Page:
Bell Labs researcher’s digital twin prototype provides glimpse into network of the future

Bell Labs researcher’s digital twin prototype provides glimpse into network of the future Lelio Di Martino

We all want seamless, high-quality and errorless connectivity. But for most of us this is a luxury, and the occasional latency and disruptions are annoyances we can handle.

For others, though, this is a necessity. In mission critical industries such as mines, ports and factories, communication breakdowns can be a matter of life and death. The network must work, all the time, everywhere, no matter what.

Understanding such networks to make sure they are failproof is the goal of Lelio Di Martino. As the Nokia Bell Labs department head for Network Applications, he is tasked with looking for new applications for the network while applying the same network to solve new problems in crucial industries.

“Everything is connected, everything is critical, everything is remotely controlled,” he explained. “The network influences the operation, and the operation influences the network. So, they can’t be addressed on their own. You need a holistic approach to tackle them.”

The groundbreaking solution he and his team have developed is the network digital twin that can create, for example, a cognitive digital mine that thinks and acts on its own to boost safety and productivity in a dangerous environment.

His team will be demonstrating this new approach this week (June 3-6) in Antwerp, Belgium at the European Conference on Networks and Communications (EuCNC) and 6G Summit, one of the major global telecom conferences devoted to future communications systems and networks.

The theme of this year’s conference is “6G: From Vision to Reality,” and it fits perfectly into Di Martino’s idea of the future.

“We are driving a revolution that is changing the way that we design and control networks,” he said.

Awaiting 6G

The digital twin is a revolutionary technology that creates a virtual replica of a real-world system, processes or objects using real-time data from sensors and IoT devices. It has already found its way into mission critical industries powered by 4G and 5G networks. But it’s the future networks of 6G that will bring the truly game changing benefits.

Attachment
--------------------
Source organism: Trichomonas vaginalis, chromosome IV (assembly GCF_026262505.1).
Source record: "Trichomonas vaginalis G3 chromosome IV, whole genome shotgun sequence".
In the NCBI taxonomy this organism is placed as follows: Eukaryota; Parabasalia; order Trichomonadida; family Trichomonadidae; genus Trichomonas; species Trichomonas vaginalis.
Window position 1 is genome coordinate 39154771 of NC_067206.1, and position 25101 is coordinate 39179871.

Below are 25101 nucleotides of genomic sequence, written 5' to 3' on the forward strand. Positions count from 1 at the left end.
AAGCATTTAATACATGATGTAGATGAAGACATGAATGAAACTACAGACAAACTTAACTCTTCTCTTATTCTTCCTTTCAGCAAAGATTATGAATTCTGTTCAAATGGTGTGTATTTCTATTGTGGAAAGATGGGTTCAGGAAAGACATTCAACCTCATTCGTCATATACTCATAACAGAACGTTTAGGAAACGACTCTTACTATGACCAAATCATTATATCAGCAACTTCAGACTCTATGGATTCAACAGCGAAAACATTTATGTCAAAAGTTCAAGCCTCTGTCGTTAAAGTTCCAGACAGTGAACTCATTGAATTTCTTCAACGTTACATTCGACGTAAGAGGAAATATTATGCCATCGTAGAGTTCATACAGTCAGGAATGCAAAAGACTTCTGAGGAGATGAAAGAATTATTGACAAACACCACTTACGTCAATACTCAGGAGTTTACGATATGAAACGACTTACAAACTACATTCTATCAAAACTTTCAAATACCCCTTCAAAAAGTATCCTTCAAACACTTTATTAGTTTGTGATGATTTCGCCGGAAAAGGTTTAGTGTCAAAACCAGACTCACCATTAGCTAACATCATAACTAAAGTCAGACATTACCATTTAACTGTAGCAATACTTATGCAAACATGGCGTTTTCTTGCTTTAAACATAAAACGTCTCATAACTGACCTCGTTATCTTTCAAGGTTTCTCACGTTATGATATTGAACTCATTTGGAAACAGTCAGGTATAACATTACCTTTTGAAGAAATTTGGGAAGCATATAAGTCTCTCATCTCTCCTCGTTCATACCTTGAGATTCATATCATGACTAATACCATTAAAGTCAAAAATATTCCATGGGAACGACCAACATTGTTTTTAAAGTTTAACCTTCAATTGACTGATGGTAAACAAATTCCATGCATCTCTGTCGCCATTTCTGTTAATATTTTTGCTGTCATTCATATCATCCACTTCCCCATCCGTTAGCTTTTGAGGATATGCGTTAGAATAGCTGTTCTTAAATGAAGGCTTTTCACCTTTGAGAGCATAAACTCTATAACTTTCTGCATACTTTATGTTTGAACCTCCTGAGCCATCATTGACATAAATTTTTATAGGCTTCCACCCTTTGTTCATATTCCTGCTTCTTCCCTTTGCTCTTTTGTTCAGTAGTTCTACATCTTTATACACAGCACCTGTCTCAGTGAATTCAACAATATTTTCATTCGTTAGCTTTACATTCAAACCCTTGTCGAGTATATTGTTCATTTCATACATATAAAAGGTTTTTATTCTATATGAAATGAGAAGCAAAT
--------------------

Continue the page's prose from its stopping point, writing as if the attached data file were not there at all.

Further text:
The research Di Martino’s team will demonstrate at the 2024 EuCNC & 6G Summit lays the foundations for how to automatically create networks that can sense, think and act ahead of time to enable mission-critical communication.

The demo shows how to achieve a digital representation of the network from the point of view of each connected device in two specific use cases. The first is Vale’s autonomous iron-ore mine in Carajas, Brazil, the largest on the world, and the second is the BTP container port in Santos, Brazil, South America’s largest container terminal. Initial estimates at the mine predict an increase in productivity of up to 25% and an increase in IT operations’ safety of up to 85%.

The future 6G networks are expected to take this further by including artificial intelligence and machine leaning in almost every layer. The network digital twin will be the central element that identifies how to shape the network to predictively fit specific requirements.

It’s an approach that prioritizes each connected device rather than the overall network, sort of like a system that controls the water pressure of individual pipes rather than an entire home.

The final goal is to create self-managing, self-deploying resilient 6G critical networks built automatically around each use case that enable the success of any mission critical operation.

“We have a vision of the future where the network will follow these critical use cases in bringing capacity so that a network can be built around the specific needs of each mission and critical use case,” he said. “We are bringing a change of perspective. The network is usually controlled centrally. But here we start from how the network is experienced at the end point, which is what matters most. Our first priority is to make sure all the connected devices meet their expected service.”